A Lent daybook for these 40 days of prayer. Join me, won't you? (see previous Lent daybook 2018 posts here)
Is this your first time to practice Lent? Here's a simple introduction: How we prepare for Lent.
*Note: If you're reading this in email, the formatting usually looks much better at the website. Just click the post title to get there.*
"Allensworth is an unincorporated community in Tulare County, California, United States. The population was 471 at the 2010 census. Residents have a $7,274 per capita income and 54% live below the poverty level. Founded in 1908 by Lt. Col. Allen Allensworth, an ex-slave and Buffalo Soldier, the self-sufficient community he envisioned foundered for lack of water and protracted land disputes with the Santa Fe Railroad."
music for today: "I Heard the Voice of Jesus Say", Four Girls (lyrics)
from Field Recordings - Volume 13: Texas, Louisiana, Arkansas, Mississippi, Florida, Alabama, Georgia, Tennessee, South Carolina & Delaware (1933-1943) (Read here for a folk music definition of "field recordings".)
all readings* for today: Exodus 1:6-22, Psalm 69, 1 Corinthians 12:12-26, Mark 8:27--9:1
prayer for today from The Repentance Project:
Spiritual practice for today:
Each week during Lent, we will devote Thursdays to acts of repentance. It's God's kindness that leads us to repentance, and in His kindness and provision for reconciliation, He invites us to make confession and ask for forgiveness on behalf of not only ourselves but our forefathers and mothers. We carry a heavy load of guilt and grief in our nation as a result of centuries of grievous sin and unrelenting injustice against African Americans.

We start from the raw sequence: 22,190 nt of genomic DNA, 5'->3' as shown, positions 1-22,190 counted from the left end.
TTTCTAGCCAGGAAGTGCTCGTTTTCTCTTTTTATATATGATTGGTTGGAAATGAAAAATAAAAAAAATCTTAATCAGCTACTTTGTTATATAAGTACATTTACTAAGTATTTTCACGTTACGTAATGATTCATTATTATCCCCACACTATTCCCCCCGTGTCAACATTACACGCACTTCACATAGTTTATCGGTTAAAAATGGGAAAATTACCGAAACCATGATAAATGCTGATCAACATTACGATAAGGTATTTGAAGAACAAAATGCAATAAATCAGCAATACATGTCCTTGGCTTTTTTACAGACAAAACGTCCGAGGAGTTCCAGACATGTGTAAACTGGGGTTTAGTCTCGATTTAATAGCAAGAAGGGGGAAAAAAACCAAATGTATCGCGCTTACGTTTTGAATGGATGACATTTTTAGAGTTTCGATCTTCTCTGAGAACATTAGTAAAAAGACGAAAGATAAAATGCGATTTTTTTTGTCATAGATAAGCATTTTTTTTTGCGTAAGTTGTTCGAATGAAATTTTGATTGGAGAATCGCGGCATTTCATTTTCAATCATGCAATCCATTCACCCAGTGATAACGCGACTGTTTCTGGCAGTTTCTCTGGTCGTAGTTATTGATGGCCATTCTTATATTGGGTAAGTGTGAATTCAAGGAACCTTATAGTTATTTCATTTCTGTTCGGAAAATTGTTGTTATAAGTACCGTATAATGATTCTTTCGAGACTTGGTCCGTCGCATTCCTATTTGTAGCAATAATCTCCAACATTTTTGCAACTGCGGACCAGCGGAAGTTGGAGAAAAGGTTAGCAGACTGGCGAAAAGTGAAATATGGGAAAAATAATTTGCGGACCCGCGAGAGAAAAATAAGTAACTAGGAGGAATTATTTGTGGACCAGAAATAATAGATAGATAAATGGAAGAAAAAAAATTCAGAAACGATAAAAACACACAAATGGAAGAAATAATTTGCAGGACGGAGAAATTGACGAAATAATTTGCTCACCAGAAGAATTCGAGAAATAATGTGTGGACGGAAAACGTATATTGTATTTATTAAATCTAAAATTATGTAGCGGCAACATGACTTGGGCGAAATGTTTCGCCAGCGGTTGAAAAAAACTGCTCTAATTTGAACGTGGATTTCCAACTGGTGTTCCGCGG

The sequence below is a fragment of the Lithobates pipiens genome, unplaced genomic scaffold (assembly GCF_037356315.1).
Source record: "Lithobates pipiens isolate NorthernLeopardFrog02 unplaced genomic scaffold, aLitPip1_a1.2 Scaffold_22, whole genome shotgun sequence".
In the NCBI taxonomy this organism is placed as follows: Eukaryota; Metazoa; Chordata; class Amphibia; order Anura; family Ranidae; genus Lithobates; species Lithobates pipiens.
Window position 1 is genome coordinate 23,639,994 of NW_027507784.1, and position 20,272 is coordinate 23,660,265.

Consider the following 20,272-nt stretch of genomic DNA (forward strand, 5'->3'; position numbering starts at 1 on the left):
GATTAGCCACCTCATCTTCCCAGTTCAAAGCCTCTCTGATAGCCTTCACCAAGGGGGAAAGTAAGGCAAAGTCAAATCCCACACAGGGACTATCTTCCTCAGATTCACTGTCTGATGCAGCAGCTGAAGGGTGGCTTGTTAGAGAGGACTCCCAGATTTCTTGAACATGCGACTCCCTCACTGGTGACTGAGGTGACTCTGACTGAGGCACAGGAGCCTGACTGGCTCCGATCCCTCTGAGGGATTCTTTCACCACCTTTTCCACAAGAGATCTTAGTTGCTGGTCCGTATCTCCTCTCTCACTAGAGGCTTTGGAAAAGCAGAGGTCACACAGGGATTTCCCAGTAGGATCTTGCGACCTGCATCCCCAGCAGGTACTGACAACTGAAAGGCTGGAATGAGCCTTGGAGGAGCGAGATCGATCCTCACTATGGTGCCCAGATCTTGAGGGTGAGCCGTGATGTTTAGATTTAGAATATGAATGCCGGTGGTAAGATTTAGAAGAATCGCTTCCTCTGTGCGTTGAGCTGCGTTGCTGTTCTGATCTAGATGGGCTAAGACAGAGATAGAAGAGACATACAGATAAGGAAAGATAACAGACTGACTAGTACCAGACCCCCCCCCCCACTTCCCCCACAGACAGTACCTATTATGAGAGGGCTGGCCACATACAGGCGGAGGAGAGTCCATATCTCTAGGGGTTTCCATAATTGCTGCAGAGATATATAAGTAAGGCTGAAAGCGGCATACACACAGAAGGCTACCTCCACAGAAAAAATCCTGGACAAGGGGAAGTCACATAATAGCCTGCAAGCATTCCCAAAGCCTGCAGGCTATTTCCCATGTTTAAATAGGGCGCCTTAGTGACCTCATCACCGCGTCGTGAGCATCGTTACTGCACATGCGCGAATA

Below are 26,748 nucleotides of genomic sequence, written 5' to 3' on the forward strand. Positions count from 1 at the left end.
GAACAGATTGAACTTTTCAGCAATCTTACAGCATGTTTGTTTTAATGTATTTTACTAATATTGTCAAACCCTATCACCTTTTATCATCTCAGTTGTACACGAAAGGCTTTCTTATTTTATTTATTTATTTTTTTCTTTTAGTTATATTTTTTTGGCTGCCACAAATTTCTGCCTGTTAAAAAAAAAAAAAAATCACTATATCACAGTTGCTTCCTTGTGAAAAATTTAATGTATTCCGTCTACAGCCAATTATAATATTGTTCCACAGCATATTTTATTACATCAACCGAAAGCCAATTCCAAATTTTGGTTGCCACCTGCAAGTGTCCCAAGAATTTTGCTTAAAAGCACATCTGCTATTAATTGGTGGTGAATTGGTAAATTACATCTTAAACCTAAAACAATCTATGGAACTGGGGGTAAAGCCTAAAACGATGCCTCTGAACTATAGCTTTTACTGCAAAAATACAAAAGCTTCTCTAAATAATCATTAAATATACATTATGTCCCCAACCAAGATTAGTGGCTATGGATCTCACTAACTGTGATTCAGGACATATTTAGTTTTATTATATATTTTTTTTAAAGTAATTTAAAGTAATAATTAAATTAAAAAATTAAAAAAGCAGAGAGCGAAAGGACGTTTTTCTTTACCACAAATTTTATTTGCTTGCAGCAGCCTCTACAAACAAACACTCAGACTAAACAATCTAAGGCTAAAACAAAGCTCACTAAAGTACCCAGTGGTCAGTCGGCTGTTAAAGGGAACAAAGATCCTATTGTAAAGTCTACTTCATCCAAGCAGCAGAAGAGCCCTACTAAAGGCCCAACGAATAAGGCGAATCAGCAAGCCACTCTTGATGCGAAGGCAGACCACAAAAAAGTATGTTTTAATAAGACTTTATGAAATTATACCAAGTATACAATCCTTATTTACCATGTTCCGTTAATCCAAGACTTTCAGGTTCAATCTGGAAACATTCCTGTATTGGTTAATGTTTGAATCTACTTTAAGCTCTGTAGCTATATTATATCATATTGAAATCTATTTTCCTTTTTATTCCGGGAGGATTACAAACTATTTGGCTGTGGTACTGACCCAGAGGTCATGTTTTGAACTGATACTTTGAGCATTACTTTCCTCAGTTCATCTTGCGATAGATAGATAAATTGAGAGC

I've added to my personal Lenten reading this year the brief daily posts called An American Lent, a collaboration between Coracle and The Repentance Project. I commend the readings to you, and if nothing else, consider reading and signing the call to action entitled Statement of Repentance.
If you only have time to read one post, read Tuesday's post ("Jim Crow and the God Who Hates") by Darryl Ford. Read and pray through the suggested response: "May God give us a hatred for the things that He hates, and a deep and abiding love for those that He loves."
Take some time to read through a few of the following links from the rest of the week's excellent posts:
Techniques of Direct Disenfranchisement, 1880-1965 & the non-partisan study New Voting Restrictions in America (from the Voting Rights post)
Watch the PBS documentary Slavery By Another Name.
Listen to a 25-minute Q Talk "Restoring the Justice System" with Bryan Stevenson, public interest lawyer who has dedicated his career to helping the poor, the incarcerated and the condemned. (This suggestion is my own addition, having just finished reading Mr. Stevenson's excellent book Just Mercy.)
Pray through the words and consider signing the Statement of Repentance.
(see all Lent daybook posts from 2017 here)